Google+ Facebook Twitter Pin It Reddit

August 2012

Jameco Electronics Newsletter

Not A Subscriber Yet?
If you don't want to miss a Jameco newsletter simply sign up for free by clicking here.

Club Jameco Project Build Your Own Popcorn Strobe

For less than $20 you can create your own flashing light effects. Create the illusion of slow motion or other cool theatrical lighting. This new electronics kit from Club Jameco is perfect for any electronics enthusiast wanting to add flash to their life. Follow designer Trowelfaz's and build your own flashing circuit strobe light, designed to fit into a gum ball vending machine capsule.

Be your own special effects master with this DIY project!
RJR Electronics

Customer Profile: RJR Electronics & Props

Jameco Customer Makes Electronics Sparkle at the Movies

Imagine the stress of having to dress a movie set in 1980s technology props. You would need everything from a huge cell phone brick to a green screen Apple 2e. Where would you turn? As proof that there is a company for every need, Jameco's customer Rich Rappaport and his Atlanta - based business. RJR Electronics & Props supplies a wide range of classic (don't call it old) technology that brings back fond memories for most of us.

See how Rappaport's collection of odd gadgetry led to the big screen.
African Safari

Greg's Corner: The Hunt

By Greg Harris

I just got back from a once in a lifetime experience. My mother decided to spend my inheritance and take the whole family on safari to Africa. For eight days we slept in tents, awoke at dawn and bounced through the dirt roads of Kenya in search of wildlife.

I learned an important life lesson hunting African wildlife with my camera lens.

You shouldn't have to hunt for the right electronic component. If you don't find what you need let me know and we'll do the hunting for you.

Jameco welcomes the contributions of its customers. Frankly, we think what you write is more interesting than anything we could write. Share your electronic component story, project, or challenge, and we'll share it with the world. Send your story to [email protected]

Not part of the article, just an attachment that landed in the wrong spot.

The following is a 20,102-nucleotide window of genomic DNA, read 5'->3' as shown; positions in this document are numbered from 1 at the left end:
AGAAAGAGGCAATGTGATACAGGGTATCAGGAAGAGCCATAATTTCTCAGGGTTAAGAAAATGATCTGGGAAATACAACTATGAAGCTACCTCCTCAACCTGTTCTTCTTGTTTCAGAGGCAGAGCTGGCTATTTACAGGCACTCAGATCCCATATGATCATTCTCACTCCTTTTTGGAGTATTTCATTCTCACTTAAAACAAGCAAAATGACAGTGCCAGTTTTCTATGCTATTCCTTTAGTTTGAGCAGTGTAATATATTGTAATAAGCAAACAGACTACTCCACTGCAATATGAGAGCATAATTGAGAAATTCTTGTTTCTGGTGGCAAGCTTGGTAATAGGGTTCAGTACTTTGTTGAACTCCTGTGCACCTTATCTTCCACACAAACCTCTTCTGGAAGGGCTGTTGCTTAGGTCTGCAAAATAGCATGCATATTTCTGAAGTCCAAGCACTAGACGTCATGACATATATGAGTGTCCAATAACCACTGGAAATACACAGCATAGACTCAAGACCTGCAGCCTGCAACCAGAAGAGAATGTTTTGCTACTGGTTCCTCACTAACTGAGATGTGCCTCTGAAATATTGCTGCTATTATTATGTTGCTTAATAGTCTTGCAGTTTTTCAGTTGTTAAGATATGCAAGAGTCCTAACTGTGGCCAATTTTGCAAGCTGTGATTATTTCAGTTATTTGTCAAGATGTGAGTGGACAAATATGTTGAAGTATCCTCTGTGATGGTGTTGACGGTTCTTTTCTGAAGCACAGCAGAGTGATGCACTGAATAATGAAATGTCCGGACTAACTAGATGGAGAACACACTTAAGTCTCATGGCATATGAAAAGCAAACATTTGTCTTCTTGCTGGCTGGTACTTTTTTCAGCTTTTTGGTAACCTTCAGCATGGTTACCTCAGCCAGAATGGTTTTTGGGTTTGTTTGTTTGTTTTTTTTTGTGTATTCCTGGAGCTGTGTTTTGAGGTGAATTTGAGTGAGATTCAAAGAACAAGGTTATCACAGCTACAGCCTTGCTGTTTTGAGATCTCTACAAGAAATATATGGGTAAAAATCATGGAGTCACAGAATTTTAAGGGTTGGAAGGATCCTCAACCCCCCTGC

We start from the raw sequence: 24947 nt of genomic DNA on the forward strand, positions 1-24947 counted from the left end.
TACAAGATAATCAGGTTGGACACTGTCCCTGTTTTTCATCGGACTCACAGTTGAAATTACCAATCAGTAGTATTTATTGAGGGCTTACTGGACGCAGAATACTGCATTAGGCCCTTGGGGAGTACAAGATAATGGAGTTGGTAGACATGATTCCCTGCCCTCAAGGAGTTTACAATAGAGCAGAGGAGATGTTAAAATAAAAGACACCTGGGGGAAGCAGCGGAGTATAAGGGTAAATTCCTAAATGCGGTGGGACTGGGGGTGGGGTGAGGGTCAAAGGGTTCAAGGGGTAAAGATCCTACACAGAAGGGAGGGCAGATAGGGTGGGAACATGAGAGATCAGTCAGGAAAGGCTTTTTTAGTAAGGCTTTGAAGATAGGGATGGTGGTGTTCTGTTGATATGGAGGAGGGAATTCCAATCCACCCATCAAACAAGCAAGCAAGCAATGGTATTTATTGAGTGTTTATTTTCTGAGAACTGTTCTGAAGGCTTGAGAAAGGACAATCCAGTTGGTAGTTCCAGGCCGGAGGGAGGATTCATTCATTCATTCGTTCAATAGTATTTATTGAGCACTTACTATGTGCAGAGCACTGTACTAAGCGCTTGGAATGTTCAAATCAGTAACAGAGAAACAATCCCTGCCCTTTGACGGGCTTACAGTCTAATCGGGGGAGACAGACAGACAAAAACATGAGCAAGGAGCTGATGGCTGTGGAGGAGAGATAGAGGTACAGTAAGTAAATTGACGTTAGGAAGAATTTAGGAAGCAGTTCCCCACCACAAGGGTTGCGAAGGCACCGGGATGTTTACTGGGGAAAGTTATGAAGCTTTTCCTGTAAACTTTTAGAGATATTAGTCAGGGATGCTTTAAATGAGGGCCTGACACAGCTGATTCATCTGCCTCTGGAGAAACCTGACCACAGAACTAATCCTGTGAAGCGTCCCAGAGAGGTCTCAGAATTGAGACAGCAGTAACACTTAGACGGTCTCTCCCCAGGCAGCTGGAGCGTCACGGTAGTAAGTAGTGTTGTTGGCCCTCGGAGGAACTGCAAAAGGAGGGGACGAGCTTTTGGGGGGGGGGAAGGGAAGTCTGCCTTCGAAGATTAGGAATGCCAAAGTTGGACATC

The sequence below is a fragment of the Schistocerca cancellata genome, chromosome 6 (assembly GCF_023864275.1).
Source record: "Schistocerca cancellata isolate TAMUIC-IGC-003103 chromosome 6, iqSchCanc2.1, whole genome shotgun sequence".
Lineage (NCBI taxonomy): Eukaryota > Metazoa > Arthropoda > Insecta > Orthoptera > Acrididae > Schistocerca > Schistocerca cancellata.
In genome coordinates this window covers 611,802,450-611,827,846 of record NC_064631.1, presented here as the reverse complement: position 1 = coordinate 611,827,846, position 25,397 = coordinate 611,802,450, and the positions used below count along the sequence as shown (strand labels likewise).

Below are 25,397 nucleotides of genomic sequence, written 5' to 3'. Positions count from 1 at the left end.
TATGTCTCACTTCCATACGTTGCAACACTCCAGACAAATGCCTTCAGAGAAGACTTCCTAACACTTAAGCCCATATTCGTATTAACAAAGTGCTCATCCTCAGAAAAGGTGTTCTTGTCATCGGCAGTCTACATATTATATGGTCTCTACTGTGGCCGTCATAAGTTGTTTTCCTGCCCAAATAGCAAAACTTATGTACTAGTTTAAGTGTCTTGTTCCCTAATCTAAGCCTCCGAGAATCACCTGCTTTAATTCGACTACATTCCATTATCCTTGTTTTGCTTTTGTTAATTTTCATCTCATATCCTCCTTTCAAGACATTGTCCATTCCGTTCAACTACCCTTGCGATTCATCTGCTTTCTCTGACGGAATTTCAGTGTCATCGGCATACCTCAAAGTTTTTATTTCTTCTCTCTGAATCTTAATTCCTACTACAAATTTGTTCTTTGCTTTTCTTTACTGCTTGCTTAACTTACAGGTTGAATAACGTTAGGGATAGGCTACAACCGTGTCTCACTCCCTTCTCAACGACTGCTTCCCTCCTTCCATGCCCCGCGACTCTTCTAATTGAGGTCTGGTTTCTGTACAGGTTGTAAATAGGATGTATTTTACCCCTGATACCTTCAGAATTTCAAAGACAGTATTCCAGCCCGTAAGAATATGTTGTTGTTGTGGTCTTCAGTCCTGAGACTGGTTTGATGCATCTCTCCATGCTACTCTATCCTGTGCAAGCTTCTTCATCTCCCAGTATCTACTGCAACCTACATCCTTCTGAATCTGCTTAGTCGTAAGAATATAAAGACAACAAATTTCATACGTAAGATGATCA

Biola University

Club Jameco Perfect for Engineering Students

When Biola University engineering professor John Silzel heard about the Club Jameco program where anyone can design an electronics project, he knew it would be a perfect fit for the university's in-house internship program. What better way to simulate real life engineering than to do real life engineering!

Find out how kit building with Club Jameco became part of the engineering curriculum.
Multimeter Basics

Workhop Essentials Multimeter Basics

A multimeter is a technician's best friend arming him with the ability to read electrical measurements for resistance, voltage and current. Although harmless looking, if not used properly and with care, the multimeter could potentially cause major injury. Take time to get familiar with its form, function and a few safety tips to avoid destruction.

Multimeter basics to keep you in check and un-zapped!

Results from the Circuit Symbols Quiz

Last month we issued a circuit symbol quiz to the Jameco community. We quickly realized that we have to work much harder to stump you in the next Electronics Challenge.

See if you breezed through our quiz.
Club Jameco

Club Jameco Kits & Briefs

Members are creating fantastic, fun and functional electronics kits. Take a look at the latest member designed project – now available for sale as a kit!

Mote-Lite | By TeeGee
Mote Lite Having trouble seeing the buttons on a remote control in low light conditions? By simply giving the remote a little shake, the circuit energizes and instantly charges a capacitor to switch on a LED.

Order today...

Club Brief: Fishing Bite Detector | By rverm
With the fishing detector you can turn a bite on your fishing line into sound. This device uses the line tension to create a voltage spike. A dip in movement from the average value will emit an audible sound.

The Glasses Finder | By Daniel555
This project uses a powerful IR LED and an IR Receiver. Two small circuit boards attach to the glasses and to a wrist band. When you click a button on the wrist band, a buzzer sounds on the glasses' circuit board.